April 11, 2012
April 10, 2012
If you don’t know where you’re going, you’ll wind up somewhere else. Yogi Berra
Yogi Berra cracks me up (as does Yogi Bear, perhaps because he’s smarter than the average bear. For those who didn’t grow up with Yogi Bear, look it up). And it’s true that you MUST know your goal before you get started. You may need to reassess as circumstances change, but you won’t get very far down the road if you don’t have an idea of which road you’re on or should be on. Or let me correct that. You certainly can go very far down the road, but in general it’s not going to get you anywhere near where you want to go. I know this because I get lost a lot.
Tactics 1 through 5 in The Influence Game cover “knowing what you want,” specifically:
· Your Effort is a Cause: Your cause may be getting a new job, gaining a sale or implementing some legislative initiative. Whatever it is, remember that you are promoting a specific result over opposition, competition or potential objections. That’s the very definition of a cause.
· Know the Nature of What You’re Selling: I wrote several blog posts on this already, so all I’ll say is that you’ve got to know whether what you’re selling involves inertia or action, is controversial or easy, is a must-do or may-do decision or is short- or long-term. If you don’t know the answers to these questions, you won’t be able to set a SMART goal (see the next tactic).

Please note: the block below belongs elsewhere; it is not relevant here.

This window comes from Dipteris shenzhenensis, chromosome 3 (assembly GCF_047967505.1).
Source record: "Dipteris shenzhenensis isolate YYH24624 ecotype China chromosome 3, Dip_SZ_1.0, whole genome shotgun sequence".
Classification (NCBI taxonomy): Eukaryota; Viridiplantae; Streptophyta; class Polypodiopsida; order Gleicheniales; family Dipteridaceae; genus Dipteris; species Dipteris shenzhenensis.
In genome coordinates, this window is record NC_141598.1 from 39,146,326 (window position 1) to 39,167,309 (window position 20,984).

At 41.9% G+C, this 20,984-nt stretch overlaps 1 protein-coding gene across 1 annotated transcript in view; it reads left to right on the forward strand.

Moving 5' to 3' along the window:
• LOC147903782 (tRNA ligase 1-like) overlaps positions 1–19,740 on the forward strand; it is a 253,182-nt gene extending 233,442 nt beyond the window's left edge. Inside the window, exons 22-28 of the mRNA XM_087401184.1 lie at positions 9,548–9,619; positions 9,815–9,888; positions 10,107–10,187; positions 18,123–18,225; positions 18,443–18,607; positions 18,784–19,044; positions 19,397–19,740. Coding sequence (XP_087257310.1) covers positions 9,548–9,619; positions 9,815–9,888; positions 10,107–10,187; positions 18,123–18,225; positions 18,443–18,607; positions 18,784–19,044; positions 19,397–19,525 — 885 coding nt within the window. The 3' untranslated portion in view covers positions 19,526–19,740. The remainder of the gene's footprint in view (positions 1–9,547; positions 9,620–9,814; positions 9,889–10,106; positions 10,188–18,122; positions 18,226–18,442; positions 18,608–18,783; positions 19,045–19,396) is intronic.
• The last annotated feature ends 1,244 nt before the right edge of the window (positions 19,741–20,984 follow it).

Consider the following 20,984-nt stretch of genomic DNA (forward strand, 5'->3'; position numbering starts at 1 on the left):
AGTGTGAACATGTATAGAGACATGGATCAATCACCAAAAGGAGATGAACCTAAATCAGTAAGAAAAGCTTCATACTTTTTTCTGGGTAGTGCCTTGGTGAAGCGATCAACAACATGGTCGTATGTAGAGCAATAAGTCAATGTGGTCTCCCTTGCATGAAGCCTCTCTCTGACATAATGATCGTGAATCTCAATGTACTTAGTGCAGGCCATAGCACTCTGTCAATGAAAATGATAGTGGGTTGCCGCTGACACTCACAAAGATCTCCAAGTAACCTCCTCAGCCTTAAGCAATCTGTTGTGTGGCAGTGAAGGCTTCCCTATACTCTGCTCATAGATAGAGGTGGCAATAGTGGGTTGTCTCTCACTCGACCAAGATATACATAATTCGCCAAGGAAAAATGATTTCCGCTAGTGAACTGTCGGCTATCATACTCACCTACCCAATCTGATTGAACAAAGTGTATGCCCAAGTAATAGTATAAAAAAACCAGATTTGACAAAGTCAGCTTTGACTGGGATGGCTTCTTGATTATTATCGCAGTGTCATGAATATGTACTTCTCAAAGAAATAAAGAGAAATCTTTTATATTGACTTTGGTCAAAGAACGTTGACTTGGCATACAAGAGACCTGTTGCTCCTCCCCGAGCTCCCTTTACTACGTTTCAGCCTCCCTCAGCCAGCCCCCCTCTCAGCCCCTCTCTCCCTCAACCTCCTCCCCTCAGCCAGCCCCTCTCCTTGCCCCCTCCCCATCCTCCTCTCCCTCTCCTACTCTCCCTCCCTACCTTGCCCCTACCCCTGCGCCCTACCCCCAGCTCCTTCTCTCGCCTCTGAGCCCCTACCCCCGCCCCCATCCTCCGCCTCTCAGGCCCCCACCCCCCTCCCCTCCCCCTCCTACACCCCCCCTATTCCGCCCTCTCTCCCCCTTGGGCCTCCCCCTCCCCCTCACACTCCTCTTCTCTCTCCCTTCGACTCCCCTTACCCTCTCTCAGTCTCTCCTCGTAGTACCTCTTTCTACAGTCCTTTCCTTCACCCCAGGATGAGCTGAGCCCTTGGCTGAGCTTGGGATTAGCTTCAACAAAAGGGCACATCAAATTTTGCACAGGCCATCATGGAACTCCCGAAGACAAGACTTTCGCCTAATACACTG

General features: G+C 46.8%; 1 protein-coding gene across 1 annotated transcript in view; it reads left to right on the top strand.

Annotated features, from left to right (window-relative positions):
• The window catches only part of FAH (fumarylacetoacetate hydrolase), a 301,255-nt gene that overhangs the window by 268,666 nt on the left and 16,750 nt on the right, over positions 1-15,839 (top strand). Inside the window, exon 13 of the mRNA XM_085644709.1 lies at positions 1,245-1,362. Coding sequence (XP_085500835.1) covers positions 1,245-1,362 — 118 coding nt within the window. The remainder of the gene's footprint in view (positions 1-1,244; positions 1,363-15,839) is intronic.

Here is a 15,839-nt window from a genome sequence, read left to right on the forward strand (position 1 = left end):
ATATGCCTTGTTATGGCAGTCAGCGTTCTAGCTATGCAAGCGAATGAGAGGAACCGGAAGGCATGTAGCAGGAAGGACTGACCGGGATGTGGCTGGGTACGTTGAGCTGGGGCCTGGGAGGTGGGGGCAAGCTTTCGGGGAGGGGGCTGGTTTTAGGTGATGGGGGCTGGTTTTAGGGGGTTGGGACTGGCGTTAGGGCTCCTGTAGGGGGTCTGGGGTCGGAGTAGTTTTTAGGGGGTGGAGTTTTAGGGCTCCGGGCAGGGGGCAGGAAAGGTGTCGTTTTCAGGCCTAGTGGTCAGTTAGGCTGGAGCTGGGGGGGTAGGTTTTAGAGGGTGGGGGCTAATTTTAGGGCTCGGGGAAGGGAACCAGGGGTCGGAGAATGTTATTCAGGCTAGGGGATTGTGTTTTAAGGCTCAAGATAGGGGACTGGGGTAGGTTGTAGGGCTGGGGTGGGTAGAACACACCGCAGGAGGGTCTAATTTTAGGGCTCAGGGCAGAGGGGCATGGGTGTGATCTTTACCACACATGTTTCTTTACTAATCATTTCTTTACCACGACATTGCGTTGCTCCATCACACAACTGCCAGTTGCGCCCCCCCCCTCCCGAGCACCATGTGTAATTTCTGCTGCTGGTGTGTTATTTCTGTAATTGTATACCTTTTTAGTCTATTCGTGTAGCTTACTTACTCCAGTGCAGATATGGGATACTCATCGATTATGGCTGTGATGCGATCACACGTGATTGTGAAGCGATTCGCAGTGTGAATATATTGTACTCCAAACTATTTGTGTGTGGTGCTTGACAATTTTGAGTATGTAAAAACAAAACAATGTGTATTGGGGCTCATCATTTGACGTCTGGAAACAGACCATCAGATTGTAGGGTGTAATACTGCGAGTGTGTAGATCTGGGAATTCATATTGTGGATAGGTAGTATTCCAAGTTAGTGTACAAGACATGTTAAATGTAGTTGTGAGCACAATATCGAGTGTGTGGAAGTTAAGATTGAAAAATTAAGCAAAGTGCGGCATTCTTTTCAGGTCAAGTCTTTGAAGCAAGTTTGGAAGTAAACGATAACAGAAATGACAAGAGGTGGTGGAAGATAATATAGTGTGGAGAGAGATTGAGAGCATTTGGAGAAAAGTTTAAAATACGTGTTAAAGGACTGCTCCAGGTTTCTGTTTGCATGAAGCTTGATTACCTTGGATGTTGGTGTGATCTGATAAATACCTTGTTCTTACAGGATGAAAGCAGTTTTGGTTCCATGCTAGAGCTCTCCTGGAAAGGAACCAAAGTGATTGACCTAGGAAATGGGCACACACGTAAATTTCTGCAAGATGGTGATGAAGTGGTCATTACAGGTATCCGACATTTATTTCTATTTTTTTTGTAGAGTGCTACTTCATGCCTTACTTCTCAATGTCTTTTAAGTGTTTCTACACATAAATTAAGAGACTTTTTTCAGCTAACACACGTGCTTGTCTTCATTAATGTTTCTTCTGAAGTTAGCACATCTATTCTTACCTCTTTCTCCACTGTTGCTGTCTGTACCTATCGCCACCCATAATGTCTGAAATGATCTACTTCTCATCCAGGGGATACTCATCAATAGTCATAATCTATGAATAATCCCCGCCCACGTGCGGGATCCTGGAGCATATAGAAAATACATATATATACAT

· Set a SMART Goal: SMART goals are Specific, Measurable, Attainable, Realistic and Timely. In other words, you must know what it is you want, when you want it by, whether you have the internal resources to attain it, whether the external environment makes it possible and what the timeframe is for a decision.
· Know WHY You Want What You Want (Or Why the Other Person Might Want That): “You should do what I say because I said so” works only in parental situations and even there not so much. I can’t even get it to work with my dog. So you’ll have to have a good reason for why you want what you’re asking for. And if that reason relates to what the decision maker may want, you’ll be far more effective.
· Know What You’re Talking About: While it’s totally appropriate to say “I don’t know, but I’ll get back to you,” nothing is more frustrating than having someone try to sell you a product they know absolutely nothing about, right? In many ways your cause is a product and you’ve got to be familiar with its nuances if you’re going to convince others to get on board.
Another baseball player named Babe Ruth knew all this about knowing what he wanted. He’s the one who, when he came up to bat in the 1932 World Series, pointed to a spot in the stands and hit a home run to that spot, which won the game. Sure, there’s some controversy over what he was pointing at and what he intended. The key, though, is that he pointed and the ball went there. You need to do the same.
Stephanie Vance, the Advocacy Guru at Advocacy Associates, is the author of five books on effective advocacy and influence, including The Influence Game. A former Capitol Hill Chief of Staff and lobbyist, she works with a wide range of groups to improve their advocacy efforts. More at www.theinfluencegame.com